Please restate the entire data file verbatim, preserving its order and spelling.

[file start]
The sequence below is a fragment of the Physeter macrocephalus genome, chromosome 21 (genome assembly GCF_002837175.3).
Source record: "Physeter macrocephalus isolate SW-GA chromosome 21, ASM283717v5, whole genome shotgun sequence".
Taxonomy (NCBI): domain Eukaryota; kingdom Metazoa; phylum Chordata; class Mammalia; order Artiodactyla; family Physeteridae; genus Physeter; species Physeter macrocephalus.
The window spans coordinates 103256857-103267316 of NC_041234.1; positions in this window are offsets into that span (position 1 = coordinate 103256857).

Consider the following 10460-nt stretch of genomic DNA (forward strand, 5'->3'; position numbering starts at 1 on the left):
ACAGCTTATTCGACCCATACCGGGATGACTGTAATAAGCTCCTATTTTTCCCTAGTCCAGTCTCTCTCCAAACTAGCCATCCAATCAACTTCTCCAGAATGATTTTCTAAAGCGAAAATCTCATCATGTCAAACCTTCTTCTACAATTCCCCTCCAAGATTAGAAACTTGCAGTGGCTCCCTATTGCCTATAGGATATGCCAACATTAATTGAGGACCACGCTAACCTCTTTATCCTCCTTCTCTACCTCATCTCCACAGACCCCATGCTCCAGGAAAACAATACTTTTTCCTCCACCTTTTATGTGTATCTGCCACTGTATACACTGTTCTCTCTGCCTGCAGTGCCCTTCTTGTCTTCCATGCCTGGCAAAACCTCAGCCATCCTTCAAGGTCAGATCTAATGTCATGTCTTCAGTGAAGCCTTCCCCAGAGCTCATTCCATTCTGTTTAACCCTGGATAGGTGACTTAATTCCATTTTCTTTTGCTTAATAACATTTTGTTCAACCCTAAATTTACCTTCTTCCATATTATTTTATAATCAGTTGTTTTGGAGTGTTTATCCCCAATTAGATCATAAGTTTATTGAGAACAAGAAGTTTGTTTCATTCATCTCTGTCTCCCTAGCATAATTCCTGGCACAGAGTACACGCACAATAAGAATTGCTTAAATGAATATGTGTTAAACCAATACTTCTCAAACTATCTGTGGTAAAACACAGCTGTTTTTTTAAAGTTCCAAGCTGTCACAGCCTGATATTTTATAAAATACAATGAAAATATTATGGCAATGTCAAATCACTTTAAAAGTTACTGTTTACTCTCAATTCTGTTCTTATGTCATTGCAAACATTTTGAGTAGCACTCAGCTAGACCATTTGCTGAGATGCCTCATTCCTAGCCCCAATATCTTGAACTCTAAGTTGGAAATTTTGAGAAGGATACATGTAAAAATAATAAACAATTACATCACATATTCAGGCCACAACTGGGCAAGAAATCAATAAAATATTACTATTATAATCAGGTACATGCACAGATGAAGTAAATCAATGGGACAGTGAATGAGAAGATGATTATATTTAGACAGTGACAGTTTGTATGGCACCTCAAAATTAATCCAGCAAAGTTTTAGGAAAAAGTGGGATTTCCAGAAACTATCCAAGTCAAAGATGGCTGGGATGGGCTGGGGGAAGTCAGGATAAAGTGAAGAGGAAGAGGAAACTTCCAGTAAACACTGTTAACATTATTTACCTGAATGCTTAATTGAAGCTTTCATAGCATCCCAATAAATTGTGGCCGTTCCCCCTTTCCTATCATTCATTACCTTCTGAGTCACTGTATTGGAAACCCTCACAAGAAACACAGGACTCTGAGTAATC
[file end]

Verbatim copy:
The sequence below is a fragment of the Physeter macrocephalus genome, chromosome 21 (genome assembly GCF_002837175.3).
Source record: "Physeter macrocephalus isolate SW-GA chromosome 21, ASM283717v5, whole genome shotgun sequence".
Taxonomy (NCBI): domain Eukaryota; kingdom Metazoa; phylum Chordata; class Mammalia; order Artiodactyla; family Physeteridae; genus Physeter; species Physeter macrocephalus.
The window spans coordinates 103256857-103267316 of NC_041234.1; positions in this window are offsets into that span (position 1 = coordinate 103256857).

Consider the following 10460-nt stretch of genomic DNA (forward strand, 5'->3'; position numbering starts at 1 on the left):
ACAGCTTATTCGACCCATACCGGGATGACTGTAATAAGCTCCTATTTTTCCCTAGTCCAGTCTCTCTCCAAACTAGCCATCCAATCAACTTCTCCAGAATGATTTTCTAAAGCGAAAATCTCATCATGTCAAACCTTCTTCTACAATTCCCCTCCAAGATTAGAAACTTGCAGTGGCTCCCTATTGCCTATAGGATATGCCAACATTAATTGAGGACCACGCTAACCTCTTTATCCTCCTTCTCTACCTCATCTCCACAGACCCCATGCTCCAGGAAAACAATACTTTTTCCTCCACCTTTTATGTGTATCTGCCACTGTATACACTGTTCTCTCTGCCTGCAGTGCCCTTCTTGTCTTCCATGCCTGGCAAAACCTCAGCCATCCTTCAAGGTCAGATCTAATGTCATGTCTTCAGTGAAGCCTTCCCCAGAGCTCATTCCATTCTGTTTAACCCTGGATAGGTGACTTAATTCCATTTTCTTTTGCTTAATAACATTTTGTTCAACCCTAAATTTACCTTCTTCCATATTATTTTATAATCAGTTGTTTTGGAGTGTTTATCCCCAATTAGATCATAAGTTTATTGAGAACAAGAAGTTTGTTTCATTCATCTCTGTCTCCCTAGCATAATTCCTGGCACAGAGTACACGCACAATAAGAATTGCTTAAATGAATATGTGTTAAACCAATACTTCTCAAACTATCTGTGGTAAAACACAGCTGTTTTTTTAAAGTTCCAAGCTGTCACAGCCTGATATTTTATAAAATACAATGAAAATATTATGGCAATGTCAAATCACTTTAAAAGTTACTGTTTACTCTCAATTCTGTTCTTATGTCATTGCAAACATTTTGAGTAGCACTCAGCTAGACCATTTGCTGAGATGCCTCATTCCTAGCCCCAATATCTTGAACTCTAAGTTGGAAATTTTGAGAAGGATACATGTAAAAATAATAAACAATTACATCACATATTCAGGCCACAACTGGGCAAGAAATCAATAAAATATTACTATTATAATCAGGTACATGCACAGATGAAGTAAATCAATGGGACAGTGAATGAGAAGATGATTATATTTAGACAGTGACAGTTTGTATGGCACCTCAAAATTAATCCAGCAAAGTTTTAGGAAAAAGTGGGATTTCCAGAAACTATCCAAGTCAAAGATGGCTGGGATGGGCTGGGGGAAGTCAGGATAAAGTGAAGAGGAAGAGGAAACTTCCAGTAAACACTGTTAACATTATTTACCTGAATGCTTAATTGAAGCTTTCATAGCATCCCAATAAATTGTGGCCGTTCCCCCTTTCCTATCATTCATTACCTTCTGAGTCACTGTATTGGAAACCCTCACAAGAAACACAGGACTCTGAGTAATC